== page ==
Toshiba temporarily canceled all meetings and decisions related to the sale of its memory chip business.
(Bloomberg) -- Toshiba Corp. temporarily canceled all meetings and decisions related to the sale of its memory chip business to address concerns raised by an industry partner, people familiar with the matter said.
Toshiba is trying to sell the business to raise much-needed cash, and the company has been narrowing down the field of interested buyers. That hit a snag after joint-venture partner Western Digital Corp., based in San Jose, California, said a sale may violate the companies’ contract. Toshiba’s spokeswoman Kaori Hiraki denied the sale process has been put on hold.
Western Digital Chief Executive Officer Steve Milligan wrote a letter to Toshiba’s board members on April 9 advising them that they should negotiate exclusively with his company before any sale. He also argued that the rumored bidders were unsuitable and the reported prices offered were above the fair and supportable value of the chip business, according to a person familiar with the process, who asked not to be identified because the information is private.
Toshiba and Western Digital are joint owners of certain chip business facilities. Shares of Toshiba fell as much as 8.1 percent in Tokyo on Friday, while Western Digital was little changed at the close in New York.
Western Digital’s contentions raise another potential roadblock in the troubled process. The Japanese company needs to shore up finances hurt by losses from its Westinghouse nuclear business and has warned that its very survival is at risk. Analysts cautioned that Western Digital does have legal rights that will bear on the sale process.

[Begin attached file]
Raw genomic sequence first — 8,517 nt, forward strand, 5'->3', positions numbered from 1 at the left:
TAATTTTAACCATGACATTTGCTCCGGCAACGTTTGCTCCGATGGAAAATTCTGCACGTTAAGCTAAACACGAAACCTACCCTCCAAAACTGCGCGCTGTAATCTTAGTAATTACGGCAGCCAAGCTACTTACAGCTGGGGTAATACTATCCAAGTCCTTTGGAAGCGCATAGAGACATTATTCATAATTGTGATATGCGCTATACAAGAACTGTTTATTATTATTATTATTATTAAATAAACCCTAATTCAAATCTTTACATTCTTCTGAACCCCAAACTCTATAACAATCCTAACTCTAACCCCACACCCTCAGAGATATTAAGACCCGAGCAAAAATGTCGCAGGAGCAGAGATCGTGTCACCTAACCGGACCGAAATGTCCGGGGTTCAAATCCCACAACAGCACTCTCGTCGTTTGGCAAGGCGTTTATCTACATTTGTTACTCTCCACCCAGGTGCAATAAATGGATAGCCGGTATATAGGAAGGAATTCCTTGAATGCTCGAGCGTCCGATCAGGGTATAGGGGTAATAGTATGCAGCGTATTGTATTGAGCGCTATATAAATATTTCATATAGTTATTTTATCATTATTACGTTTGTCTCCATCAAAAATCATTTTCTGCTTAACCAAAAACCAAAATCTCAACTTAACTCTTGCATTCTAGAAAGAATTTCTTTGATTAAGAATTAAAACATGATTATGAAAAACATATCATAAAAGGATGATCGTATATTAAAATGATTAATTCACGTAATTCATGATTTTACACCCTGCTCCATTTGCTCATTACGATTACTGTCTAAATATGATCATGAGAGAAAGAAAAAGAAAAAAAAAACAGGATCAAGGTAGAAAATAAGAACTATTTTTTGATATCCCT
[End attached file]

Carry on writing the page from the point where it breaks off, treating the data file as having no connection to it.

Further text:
‘Consent to Approve’
“We believe that WDC has rights surrounding the JV including the consent to approve/disapprove of any transaction involving the joint venture,” Amit Daryanani, an analyst at RBC Capital Markets, wrote in a research note. “WDC has the legal wherewithal to veto or approve a winning bid.”
Toshiba disagrees with Western Digital’s assertion that a sale would violate the agreement between the two companies, Toshiba executives said when contacted by Bloomberg News.
Last year Western Digital, one of the largest makers of computer hard drives, made a $15.8 billion bet on technology that’s making its core business obsolete, with its purchase of SanDisk Corp. SanDisk was a manufacturing partner of Toshiba, a role that Western Digital has assumed.
That purchase piled debt onto its balance sheet and may restrict its ability to match some of the bids that other companies reportedly made for Toshiba’s chip unit. In January, Western Digital said it had cash and cash equivalents of $5.2 billion. The company had “liquidity available” totaling $6.2 billion and a net debt position of about $800 million, it said.
Toshiba has narrowed the original group of contenders for the chip business after a first round of bidding. Taiwan’s Hon Hai Precision Industry Co. has indicated its willingness to pay as much as 3 trillion yen ($27 billion), Bloomberg has reported.
Toshiba’s board is trying to balance the need for a quick sale with concerns that such a deal would mark the end of Japan’s chance of restoring its once-leading role in the $300 billion chip industry and potentially aid China’s push to enter that important market, Bloomberg News has reported.
Milligan’s letter, which was earlier reported by the Nikkei Asian Review, cautioned in particular against accepting a bid from Broadcom Ltd., a company that has led the wave of consolidation in the chip industry over the past two years.